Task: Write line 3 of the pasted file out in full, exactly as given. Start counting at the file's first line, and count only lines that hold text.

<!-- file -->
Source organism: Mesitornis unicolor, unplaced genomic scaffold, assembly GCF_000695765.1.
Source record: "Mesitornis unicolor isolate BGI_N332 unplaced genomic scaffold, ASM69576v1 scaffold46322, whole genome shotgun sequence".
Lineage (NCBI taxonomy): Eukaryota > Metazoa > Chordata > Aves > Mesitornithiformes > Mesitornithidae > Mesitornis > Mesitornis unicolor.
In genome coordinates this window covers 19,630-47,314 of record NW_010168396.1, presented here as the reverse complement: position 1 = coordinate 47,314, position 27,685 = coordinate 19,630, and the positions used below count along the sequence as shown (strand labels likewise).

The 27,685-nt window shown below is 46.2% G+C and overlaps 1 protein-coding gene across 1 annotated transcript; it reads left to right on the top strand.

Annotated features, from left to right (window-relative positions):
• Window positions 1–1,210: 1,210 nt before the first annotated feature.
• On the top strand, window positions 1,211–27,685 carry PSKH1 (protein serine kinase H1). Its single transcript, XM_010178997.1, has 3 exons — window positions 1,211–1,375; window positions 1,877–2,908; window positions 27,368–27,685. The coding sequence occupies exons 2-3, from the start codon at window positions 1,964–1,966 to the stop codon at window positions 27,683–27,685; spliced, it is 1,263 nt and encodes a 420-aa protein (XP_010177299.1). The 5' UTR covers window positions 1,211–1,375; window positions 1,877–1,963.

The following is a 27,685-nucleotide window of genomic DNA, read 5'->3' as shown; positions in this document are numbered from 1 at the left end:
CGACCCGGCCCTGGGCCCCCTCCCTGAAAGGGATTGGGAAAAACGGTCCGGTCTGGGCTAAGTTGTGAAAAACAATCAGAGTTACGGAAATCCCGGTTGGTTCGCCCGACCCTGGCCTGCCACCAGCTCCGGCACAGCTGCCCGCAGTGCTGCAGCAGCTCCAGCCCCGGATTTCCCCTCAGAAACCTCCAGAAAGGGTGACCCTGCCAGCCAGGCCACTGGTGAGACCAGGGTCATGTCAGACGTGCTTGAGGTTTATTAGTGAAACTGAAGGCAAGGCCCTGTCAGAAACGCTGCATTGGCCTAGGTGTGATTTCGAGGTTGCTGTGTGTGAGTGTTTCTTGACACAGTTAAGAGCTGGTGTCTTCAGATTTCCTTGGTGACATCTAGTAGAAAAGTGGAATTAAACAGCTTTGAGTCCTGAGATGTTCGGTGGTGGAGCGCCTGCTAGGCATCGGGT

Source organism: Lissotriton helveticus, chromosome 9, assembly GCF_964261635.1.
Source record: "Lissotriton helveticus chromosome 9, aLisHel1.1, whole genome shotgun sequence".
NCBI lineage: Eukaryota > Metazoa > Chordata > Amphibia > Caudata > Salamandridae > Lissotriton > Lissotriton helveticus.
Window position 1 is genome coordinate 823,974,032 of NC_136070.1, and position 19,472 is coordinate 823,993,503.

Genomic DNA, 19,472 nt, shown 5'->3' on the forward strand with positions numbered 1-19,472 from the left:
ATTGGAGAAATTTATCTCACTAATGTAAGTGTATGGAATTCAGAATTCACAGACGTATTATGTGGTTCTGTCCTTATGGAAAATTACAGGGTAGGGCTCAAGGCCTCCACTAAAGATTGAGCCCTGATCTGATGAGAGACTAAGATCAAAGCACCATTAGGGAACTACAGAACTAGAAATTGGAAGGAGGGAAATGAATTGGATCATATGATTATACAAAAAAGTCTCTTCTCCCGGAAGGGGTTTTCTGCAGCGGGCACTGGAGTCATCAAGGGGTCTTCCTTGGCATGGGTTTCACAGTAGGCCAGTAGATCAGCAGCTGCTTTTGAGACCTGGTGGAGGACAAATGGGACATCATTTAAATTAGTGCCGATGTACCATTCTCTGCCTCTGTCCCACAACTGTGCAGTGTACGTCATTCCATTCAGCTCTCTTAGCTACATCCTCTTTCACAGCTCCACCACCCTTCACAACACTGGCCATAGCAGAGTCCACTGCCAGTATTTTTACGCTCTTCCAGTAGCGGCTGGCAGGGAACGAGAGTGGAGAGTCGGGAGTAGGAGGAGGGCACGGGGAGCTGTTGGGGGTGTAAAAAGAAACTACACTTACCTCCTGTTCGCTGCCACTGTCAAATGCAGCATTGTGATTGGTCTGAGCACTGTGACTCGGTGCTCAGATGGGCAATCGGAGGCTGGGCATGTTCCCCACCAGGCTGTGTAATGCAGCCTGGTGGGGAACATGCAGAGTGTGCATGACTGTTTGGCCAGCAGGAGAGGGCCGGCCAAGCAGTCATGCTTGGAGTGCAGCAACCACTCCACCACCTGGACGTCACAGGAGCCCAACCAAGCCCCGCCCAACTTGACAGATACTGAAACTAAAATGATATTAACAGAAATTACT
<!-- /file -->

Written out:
Lineage (NCBI taxonomy): Eukaryota > Metazoa > Chordata > Aves > Mesitornithiformes > Mesitornithidae > Mesitornis > Mesitornis unicolor.